DC’s First Wave mini-series is over, but that doesn’t mean the company can’t go back to the well to see what is going on with Batman, Doc Savage, and The Avenger.
FIRST WAVE SPECIAL #1
The Avenger Problem
Writer: Jason Starr
Artist: Phil Winslade
Colorist: Lovern Kindzierski
Letterer: Rob Leigh
Cover: J.G. Jones
Editor: Joe Cavalieri
Publisher: DC Comics
Cover Price: $3.99
Previously in First Wave: Brian Azzarello came up with the brilliant idea to take all the great pulpy heroes of the ‘30s and ‘40s and put them on their own Earth in DC’s Multiverse, and spin a yarn so large and so spectacular, that it would surely usher in a new Golden Age of comics for fans world wide.
Too bad it didn’t work out that way.
The idea was there, but at the end of the day, I doubt the series sold enough to pay for the licensing rights to the characters.
A DAMN FINE STORY
This story is set in New York City, after “the war”, with crime on the rise. Gang warfare is running rampant, and as the Mexican gang and The Syndicate escalate the violence, people are scared to venture out at night.
This issue reads like a video game, The Avenger begins with a low-life who has recently been released from prison, and before the reader knows it, he’s targeting Shonder Zeev, the head of the Syndicate. If The Avenger is able to avenge one of his clients and kill Zeev, it will upset the balance of power in the city, causing more death and destruction.
The story has a vibe one would expect to see in a Chuck Norris or Charles Bronson film, and it hits in all the right spots – and then kicks it up to eleven when Batman and Doc Savage step in.
There is no bizarre mixing of technology. No special gadgets or gizmos. No giant robot army or underwater city ready to blow up the coast. Instead, Readers are offered a great stand alone that features a car driving off the Brooklyn Bridge and Doc Savage getting socked in the face. To put a cherry on the top of this wonderful comic book sundae, Batman is the voice of reason!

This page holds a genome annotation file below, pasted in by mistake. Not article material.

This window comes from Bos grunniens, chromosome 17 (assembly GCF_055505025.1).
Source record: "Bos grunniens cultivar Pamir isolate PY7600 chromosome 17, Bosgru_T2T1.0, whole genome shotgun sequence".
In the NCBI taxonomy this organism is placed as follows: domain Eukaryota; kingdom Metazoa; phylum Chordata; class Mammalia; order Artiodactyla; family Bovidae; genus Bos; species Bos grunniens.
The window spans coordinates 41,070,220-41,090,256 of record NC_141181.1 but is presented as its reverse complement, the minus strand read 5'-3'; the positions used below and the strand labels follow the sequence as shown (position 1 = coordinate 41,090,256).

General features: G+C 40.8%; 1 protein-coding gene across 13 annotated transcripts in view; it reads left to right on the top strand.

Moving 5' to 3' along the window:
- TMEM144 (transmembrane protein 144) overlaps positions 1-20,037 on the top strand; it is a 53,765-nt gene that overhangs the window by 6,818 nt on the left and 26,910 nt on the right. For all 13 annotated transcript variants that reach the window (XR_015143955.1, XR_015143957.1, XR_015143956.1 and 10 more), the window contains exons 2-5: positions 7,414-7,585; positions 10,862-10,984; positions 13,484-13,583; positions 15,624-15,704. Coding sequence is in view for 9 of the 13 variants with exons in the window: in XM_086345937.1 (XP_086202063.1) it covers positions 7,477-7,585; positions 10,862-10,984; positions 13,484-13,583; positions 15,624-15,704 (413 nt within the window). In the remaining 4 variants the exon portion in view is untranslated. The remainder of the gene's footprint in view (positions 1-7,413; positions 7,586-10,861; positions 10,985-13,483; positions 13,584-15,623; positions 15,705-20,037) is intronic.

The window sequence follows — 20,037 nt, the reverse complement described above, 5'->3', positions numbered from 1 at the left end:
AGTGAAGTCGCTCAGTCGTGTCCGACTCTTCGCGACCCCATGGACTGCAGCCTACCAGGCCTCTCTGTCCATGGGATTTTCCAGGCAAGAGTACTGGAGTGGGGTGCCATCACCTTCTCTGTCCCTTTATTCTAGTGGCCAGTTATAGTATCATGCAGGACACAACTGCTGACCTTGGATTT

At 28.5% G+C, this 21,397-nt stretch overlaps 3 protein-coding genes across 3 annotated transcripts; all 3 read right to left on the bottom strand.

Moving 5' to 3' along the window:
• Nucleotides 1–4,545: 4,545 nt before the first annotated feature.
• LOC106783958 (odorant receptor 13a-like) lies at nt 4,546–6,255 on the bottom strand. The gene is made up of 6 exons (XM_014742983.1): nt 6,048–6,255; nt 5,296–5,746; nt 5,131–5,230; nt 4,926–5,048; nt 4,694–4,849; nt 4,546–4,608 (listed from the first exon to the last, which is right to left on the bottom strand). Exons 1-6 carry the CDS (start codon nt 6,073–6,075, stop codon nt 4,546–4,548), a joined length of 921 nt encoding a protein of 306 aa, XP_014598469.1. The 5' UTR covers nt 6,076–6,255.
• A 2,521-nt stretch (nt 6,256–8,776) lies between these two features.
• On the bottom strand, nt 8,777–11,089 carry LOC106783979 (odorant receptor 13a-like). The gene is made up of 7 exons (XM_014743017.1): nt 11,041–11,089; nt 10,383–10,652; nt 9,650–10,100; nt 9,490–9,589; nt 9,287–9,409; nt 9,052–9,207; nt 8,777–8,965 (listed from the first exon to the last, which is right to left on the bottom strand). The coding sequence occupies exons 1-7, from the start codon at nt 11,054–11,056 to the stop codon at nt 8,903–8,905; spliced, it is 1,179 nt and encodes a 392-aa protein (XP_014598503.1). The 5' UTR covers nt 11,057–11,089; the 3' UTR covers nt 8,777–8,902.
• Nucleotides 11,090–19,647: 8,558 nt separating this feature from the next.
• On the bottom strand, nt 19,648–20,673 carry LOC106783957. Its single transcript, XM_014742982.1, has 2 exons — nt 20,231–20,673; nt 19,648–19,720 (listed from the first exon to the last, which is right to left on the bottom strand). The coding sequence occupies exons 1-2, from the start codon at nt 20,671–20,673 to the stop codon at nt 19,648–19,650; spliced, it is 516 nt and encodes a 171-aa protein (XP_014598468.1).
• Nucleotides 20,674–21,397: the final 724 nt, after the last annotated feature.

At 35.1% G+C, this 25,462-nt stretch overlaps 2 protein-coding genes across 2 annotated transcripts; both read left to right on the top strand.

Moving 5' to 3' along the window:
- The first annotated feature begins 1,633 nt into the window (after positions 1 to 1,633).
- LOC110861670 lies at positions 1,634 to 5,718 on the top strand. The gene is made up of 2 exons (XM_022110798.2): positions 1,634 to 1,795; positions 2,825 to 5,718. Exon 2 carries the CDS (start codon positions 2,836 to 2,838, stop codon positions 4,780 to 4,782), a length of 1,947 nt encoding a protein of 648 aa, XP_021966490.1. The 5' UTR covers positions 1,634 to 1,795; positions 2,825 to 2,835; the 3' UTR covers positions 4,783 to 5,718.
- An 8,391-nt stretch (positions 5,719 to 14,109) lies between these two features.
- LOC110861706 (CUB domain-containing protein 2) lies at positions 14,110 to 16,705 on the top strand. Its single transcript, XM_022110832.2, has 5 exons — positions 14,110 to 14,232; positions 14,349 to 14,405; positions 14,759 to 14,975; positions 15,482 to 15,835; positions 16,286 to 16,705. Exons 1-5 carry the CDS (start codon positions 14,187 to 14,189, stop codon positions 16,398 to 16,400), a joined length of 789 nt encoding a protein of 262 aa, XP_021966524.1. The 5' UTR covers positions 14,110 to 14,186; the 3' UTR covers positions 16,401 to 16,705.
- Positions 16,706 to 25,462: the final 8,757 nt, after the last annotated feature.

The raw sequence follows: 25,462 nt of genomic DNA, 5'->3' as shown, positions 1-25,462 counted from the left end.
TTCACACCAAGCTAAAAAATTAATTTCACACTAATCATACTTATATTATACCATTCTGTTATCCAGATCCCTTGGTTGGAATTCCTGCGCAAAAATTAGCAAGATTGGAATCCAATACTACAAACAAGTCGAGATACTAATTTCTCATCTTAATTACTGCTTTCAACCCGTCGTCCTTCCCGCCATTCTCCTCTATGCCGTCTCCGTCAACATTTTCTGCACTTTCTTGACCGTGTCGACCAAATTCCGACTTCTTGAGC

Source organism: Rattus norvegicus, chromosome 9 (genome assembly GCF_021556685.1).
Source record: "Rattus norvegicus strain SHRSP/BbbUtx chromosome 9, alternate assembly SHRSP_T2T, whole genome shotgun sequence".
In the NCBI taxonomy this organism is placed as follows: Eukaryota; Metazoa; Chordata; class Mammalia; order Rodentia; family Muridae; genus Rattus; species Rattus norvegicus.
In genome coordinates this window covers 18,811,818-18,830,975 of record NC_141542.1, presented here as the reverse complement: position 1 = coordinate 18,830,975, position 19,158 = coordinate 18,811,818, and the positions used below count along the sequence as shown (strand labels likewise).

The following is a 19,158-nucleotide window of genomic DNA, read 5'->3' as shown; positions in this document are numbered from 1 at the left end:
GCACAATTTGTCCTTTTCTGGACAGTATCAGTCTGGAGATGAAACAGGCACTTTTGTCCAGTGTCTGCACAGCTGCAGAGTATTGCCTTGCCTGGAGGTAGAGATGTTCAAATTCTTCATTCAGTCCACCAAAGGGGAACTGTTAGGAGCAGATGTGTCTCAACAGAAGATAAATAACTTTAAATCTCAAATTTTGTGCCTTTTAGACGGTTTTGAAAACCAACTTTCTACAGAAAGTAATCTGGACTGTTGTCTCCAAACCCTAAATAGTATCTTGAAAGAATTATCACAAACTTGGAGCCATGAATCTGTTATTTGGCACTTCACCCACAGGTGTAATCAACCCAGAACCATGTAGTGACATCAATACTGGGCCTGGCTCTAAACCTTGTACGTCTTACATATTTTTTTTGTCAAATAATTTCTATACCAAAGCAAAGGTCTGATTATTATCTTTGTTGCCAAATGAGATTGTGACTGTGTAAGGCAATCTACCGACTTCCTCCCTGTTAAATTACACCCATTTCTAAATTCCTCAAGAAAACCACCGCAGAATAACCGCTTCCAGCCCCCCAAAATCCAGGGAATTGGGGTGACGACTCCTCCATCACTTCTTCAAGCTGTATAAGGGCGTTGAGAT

Bringing this tale of street level justice to life is the art by Phil Winslade. There is a ton of detail in every panel, and the facial features are rich with expression – well, except for Richard Benson… duh…
If I had one complaint about this issue, it is in the way that Doc is rendered. I’ve never been a big fan of the close-cropped skullcap haircut, and felt this could have been a great time to bring back the old coiffure. There are also a few panels where Doc’s ribcage is so large, the transition to his waist gives the illusion that he swallowed a basketball and it got lodged in his chest.
BOTTOM LINE: BEST BOOK OF THE WEEK BY FAR!*
This – THIS – is what First Wave should have been. Forget the mixing of technology, forget the globe spanning crises that requires characters to leave their natural environments, forget trying to cram in pulp characters simply to get people to point and look. This issue told an excellent story, kept everything in one time period, and limited the cast to a few of the big names. It worked, and it worked so well, that I’m glad this issue slipped into my buy pile. A brilliant story of revenge, the flash and bang kept to a minimum, and art that stands up well earns First Wave Special #1 5 out of 5 Stars.
This would be a good time for DC to sit down and examine this issue closely to see why it worked so well, then see about bringing the series back as a bi-monthly or quarterly title that keeps fan interest alive… as long as the story is a good one.
* Yes, I realize this is probably a big claim, but damn this one hit it out of the park.